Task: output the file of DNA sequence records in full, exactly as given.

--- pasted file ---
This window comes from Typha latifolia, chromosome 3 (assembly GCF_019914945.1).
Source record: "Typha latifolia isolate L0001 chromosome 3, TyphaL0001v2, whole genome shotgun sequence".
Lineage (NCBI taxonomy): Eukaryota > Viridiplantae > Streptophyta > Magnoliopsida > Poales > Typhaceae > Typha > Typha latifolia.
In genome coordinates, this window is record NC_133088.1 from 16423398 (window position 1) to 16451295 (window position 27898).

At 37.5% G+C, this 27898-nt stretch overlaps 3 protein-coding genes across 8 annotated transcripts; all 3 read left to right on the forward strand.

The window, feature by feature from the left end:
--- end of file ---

This window comes from Typha latifolia, chromosome 3 (assembly GCF_019914945.1).
Source record: "Typha latifolia isolate L0001 chromosome 3, TyphaL0001v2, whole genome shotgun sequence".
Lineage (NCBI taxonomy): Eukaryota > Viridiplantae > Streptophyta > Magnoliopsida > Poales > Typhaceae > Typha > Typha latifolia.
In genome coordinates, this window is record NC_133088.1 from 16423398 (window position 1) to 16451295 (window position 27898).

At 37.5% G+C, this 27898-nt stretch overlaps 3 protein-coding genes across 8 annotated transcripts; all 3 read left to right on the forward strand.

The window, feature by feature from the left end: